This plan led senior figures at the DOJ to confront Trump and Clark and threaten to resign.

"In our hearings, you will hear first-hand how the senior leadership of the Department of Justice threatened to resign, how the White House Counsel threatened to resign, and how they confronted Donald Trump and Jeff Clark in the Oval Office," Cheney said.

"The men involved, including Acting Attorney General Jeff Rosen and Acting Deputy Attorney General Richard Donoghue, were appointed by President Trump. These men honored their oaths of office. They did their duty, and you will hear from them in our hearings," she said.

Clark has refused to testify before the committee and invoked his Fifth Amendment rights.

4. Members of Congress Asked for Pardons

Several serving members of Congress asked then President Trump for pardons because of their role in attempting to overturn the 2020 presidential election, according to Cheney's opening statement on Thursday, including Republican Representative Scott Perry of Pennsylvania's 10th district.

"As you will see, Representative Perry contacted the White House in the weeks after January 6 to seek a presidential pardon. Multiple other Republican congressmen also sought presidential pardons for their roles in attempting to overturn the 2020 election," she said.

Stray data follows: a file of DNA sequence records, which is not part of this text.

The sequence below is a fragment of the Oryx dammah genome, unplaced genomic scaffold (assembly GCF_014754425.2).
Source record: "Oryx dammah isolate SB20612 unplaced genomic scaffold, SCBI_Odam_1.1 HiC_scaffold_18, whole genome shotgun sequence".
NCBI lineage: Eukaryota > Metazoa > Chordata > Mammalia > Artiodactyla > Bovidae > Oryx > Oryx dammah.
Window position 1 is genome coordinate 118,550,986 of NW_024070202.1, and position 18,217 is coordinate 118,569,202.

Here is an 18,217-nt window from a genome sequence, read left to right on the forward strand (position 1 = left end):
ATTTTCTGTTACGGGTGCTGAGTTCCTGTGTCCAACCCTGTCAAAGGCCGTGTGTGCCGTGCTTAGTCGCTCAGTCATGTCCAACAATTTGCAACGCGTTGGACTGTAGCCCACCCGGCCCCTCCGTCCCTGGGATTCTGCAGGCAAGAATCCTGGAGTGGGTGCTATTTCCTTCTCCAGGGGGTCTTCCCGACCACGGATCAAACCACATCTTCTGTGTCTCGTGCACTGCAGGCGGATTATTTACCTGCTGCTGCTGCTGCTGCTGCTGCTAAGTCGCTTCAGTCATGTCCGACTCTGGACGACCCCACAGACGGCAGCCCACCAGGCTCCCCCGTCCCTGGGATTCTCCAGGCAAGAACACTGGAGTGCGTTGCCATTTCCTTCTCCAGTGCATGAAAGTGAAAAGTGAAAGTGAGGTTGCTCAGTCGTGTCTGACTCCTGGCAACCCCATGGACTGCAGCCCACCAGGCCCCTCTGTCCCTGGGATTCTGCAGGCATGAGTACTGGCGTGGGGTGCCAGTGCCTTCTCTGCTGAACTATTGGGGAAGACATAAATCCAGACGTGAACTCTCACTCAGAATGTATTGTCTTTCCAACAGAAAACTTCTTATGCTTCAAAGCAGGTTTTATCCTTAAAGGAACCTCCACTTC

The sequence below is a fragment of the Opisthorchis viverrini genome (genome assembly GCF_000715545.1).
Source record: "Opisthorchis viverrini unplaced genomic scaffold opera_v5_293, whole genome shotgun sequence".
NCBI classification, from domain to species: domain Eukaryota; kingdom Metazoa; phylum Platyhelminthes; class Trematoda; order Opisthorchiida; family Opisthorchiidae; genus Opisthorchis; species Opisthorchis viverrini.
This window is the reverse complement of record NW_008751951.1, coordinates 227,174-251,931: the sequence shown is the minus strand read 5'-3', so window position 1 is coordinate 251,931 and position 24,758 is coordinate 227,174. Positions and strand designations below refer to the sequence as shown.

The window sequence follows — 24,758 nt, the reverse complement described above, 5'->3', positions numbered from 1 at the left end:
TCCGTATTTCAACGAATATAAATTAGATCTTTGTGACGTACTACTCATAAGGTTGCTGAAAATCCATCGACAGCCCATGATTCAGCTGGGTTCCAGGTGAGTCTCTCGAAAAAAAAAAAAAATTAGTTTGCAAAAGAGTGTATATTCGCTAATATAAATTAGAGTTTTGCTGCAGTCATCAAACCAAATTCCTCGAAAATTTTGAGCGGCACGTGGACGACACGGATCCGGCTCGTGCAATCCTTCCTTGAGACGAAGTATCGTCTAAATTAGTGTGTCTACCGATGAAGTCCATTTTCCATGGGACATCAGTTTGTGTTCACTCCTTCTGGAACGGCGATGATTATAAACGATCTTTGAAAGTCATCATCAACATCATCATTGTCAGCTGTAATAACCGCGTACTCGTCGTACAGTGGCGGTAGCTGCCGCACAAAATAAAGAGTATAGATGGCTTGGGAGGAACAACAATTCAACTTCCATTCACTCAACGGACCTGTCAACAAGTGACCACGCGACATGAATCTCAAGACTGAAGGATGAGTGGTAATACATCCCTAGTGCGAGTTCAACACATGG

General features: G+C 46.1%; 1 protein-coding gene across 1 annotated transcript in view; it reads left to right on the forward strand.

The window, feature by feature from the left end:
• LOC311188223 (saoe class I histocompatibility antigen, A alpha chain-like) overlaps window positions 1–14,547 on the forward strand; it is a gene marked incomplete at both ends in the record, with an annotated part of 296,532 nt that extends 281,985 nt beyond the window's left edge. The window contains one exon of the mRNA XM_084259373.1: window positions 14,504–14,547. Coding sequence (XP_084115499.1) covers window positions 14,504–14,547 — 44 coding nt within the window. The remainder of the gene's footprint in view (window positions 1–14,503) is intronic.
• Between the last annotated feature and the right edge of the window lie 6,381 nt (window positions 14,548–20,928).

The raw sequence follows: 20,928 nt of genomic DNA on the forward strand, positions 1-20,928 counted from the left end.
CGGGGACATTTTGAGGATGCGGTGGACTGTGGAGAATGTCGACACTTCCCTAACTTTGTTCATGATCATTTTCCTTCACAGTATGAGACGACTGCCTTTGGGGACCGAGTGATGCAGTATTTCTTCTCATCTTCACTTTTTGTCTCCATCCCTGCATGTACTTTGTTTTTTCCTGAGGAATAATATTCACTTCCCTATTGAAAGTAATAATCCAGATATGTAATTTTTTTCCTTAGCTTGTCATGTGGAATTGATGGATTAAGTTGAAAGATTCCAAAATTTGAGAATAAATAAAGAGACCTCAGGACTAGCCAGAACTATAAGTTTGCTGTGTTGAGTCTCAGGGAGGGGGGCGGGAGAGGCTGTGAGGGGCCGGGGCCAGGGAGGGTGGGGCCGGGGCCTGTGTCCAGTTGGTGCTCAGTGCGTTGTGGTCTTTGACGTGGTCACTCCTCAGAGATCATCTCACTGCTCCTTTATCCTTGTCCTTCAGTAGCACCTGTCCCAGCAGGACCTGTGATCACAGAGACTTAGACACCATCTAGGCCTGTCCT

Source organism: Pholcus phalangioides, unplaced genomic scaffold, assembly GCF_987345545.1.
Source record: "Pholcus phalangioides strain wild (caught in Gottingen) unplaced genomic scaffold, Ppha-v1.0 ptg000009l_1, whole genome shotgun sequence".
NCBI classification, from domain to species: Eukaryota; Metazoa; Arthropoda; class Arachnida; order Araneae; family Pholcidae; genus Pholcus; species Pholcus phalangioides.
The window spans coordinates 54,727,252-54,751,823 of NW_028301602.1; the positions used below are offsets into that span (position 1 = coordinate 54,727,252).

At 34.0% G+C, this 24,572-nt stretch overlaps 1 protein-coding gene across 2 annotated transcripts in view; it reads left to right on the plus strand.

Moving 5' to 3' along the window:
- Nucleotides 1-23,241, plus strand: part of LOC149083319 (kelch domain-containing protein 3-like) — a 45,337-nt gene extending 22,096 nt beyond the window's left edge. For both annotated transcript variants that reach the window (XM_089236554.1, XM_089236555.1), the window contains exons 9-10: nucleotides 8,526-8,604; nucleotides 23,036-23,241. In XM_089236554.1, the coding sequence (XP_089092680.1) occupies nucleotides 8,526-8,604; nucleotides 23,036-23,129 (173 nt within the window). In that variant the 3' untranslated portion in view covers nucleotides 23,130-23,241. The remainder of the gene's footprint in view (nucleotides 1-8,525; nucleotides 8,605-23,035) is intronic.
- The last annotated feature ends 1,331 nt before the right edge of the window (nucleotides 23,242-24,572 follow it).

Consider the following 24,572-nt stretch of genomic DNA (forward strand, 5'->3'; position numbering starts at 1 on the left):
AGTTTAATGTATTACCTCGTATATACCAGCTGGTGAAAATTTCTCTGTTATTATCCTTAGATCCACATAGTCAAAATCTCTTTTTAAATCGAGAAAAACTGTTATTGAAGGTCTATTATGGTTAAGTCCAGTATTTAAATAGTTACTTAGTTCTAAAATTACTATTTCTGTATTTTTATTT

Cheney said that Perry had been involved in the attempt to get Jeff Clark appointed as attorney general. Perry has denied that he sought a pardon from Trump and Cheney didn't name any other Republicans who may have sought pardons.

5. John Eastman's Emails

Americans will have a chance to see emails between conservative attorney John Eastman and Gregory Jacob, former counsel to then Vice President Pence.

Eastman is viewed as the legal mind behind a strategy to overturn the results of the 2020 presidential election by having Pence reject or delay the counting of Electoral College votes. He was recently ordered by a judge to hand over a trove of documents to the committee.

"And you will see the email exchanges between Eastman and the vice president's counsel as the violent attack on Congress was underway," Cheney said.

"Mr. Jacob said this to Mr. Eastman: 'And thanks to your bulls**t, we are under siege.' You will also see evidence that John Eastman did not actually believe the legal position he was taking. In fact, a month before the 2020 election, Eastman took exactly the opposite view on the same legal issues," she said.

The committee hearings will resume on Monday at 10 a.m. E.T.

Liz Cheney Capital Riots
In this combination image, A pro-Trump mob breaks into the U.S. Capitol on January 6, 2021 and U.S. Representative Liz Cheney looks on during a House Select Committee hearing to Investigate the January 6 attack on the Capitol on June 9, 2022. laid out the issues the committee will cover in the next five public hearings. Cheney has laid out the issues the committee will cover in the next five public hearings. Win McNamee/BRENDAN SMIALOWSKI/AFP Getty Images